A Miami lawyer should be permanently disbarred over a series of frivolous lawsuits he filed on behalf of the Miccosukee Tribe, a Florida Bar lawyer urged a judge on Friday.
The recommendation of discipline came against attorney Bernardo Roman, who spearheaded the tribe’s years-long legal fights against its formers lawyers, Guy Lewis and Michael Tein.
“The tribe with its lawyers destroyed our law practice,” Tein, a former federal prosecutor, testified on Friday. “Destroyed our reputations that we spent a lifetime building.”
Miami-Dade Circuit Judge Dava Tunis, who is serving as the referee on the Florida Bar’s case against the attorney, will make the decision on recommending discipline in the coming weeks. Ultimately, the Florida Supreme Court will decide whether Roman can remain an attorney.
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Last month, Tunis found Roman guilty of a slew of legal misconduct charges, including that he falsely claimed that a rival attorney attacked his nut-allergic law clerk by sprinkling pistachios and peanuts in her food.
Roman, speaking at the hearing on Friday, said he had no prior disciplinary record and advocated that he should only be suspended, not permanently banned from the legal profession.
Emotional on the stand, Tein bristled at Roman’s years of conduct, suggesting he acted criminally and was “unrepentant” for pushing lawsuits that garnered years of negative headlines.
“The tribe built the bonfire and Mr. Roman ... poured kerosine on it on a daily basis,” Tein said.
Last year, the Florida Bar filed a formal complaint against Roman on an array of allegations of dishonesty and false claims involving his representation of the Miccosukee Tribe. Many of the tribe’s 600-odd members live in the Everglades, west of the Miccosukee Resort, a casino-gambling operation with bingo-style slot machines at the corner of Tamiami Trail and Krome Avenue.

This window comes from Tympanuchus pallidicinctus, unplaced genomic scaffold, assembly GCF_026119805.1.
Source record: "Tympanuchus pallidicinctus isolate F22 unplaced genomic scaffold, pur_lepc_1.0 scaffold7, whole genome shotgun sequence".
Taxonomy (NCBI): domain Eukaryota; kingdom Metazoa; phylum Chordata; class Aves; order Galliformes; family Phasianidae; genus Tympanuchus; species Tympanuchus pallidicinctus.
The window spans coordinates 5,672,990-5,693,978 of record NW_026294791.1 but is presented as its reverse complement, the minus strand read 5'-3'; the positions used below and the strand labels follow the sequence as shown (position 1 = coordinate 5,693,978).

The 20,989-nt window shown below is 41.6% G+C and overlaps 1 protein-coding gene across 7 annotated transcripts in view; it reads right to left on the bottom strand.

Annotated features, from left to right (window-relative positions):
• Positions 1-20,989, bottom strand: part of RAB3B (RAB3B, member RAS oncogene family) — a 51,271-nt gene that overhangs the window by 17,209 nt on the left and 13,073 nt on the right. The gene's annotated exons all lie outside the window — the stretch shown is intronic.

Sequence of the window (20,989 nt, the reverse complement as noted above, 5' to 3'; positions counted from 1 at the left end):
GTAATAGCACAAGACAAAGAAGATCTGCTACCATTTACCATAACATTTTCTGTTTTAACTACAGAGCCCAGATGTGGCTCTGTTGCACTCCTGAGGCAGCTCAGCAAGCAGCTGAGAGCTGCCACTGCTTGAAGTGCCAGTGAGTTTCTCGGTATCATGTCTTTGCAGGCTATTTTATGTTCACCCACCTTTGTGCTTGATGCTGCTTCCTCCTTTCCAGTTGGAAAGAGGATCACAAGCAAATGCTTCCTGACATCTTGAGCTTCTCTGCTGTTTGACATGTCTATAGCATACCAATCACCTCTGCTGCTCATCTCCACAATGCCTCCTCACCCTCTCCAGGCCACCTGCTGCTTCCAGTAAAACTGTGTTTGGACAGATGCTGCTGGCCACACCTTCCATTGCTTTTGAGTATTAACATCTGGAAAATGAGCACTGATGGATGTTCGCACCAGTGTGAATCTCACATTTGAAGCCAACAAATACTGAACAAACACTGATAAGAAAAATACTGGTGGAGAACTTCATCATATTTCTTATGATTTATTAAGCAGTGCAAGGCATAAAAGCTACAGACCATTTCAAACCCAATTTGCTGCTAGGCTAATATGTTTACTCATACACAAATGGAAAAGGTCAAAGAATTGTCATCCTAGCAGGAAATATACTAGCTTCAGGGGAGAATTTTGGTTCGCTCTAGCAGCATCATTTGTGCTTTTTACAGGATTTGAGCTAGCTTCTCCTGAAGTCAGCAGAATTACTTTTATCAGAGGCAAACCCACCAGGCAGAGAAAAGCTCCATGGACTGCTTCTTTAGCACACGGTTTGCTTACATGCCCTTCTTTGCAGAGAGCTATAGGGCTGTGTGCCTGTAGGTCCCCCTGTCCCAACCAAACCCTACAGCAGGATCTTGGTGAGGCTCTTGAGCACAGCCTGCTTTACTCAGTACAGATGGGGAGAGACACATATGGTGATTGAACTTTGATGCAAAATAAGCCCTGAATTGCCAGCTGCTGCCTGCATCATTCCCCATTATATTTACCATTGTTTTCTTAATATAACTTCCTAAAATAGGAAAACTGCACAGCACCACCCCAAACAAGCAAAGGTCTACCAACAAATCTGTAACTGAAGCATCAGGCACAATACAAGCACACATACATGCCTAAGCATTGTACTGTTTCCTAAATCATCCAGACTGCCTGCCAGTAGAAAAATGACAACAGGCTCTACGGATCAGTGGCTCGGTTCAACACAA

The complaint followed a long and bitter legal battle between the tribe and its former law firm. It started in 2012, when the tribe sued Lewis and Tein, alleging that they engaged in a series of fraudulent activities with then-Miccosukee Chairman Billy Cypress. In the federal suit, the tribe alleged Lewis and Tein conspired with Billie to get kickbacks, while keeping the rest of the tribe in the dark about Cypress’ spending.
But a federal judge later flatly dismissed the tribe’s claims, ordering the Miccosukees and Roman sanctioned for filing a lawsuit that featured “no evidence or only patently frivolous evidence.” And in May 2016, the tribe agreed to pay $4 million to Lewis and Tein over that case and several other failed lawsuits. A few months later, Lewis and Tein sued the tribe, a lawsuit that is still pending.
Some of Roman’s lawsuits also targeted another former tribal lawyer, Dexter Lehtinen, who testified that years of handling litigation for the tribe took a heavy toll on his life and career. For years, he represented the tribe on everything from water management issues in the Everglades to income tax issues stemming from the tribe’s casino.
He was accompanied Friday by his wife, retiring Congresswoman Ileana Ros-Lehtinen, a Miami Republican.
“Virtually unlimited Indian gaming money, buying frivolous litigation and an unethical lawyer, was the sword; and false claims of exaggerated Indian sovereign immunity was the shield,” Lehtinen, a former Miami U.S. attorney, said afterward.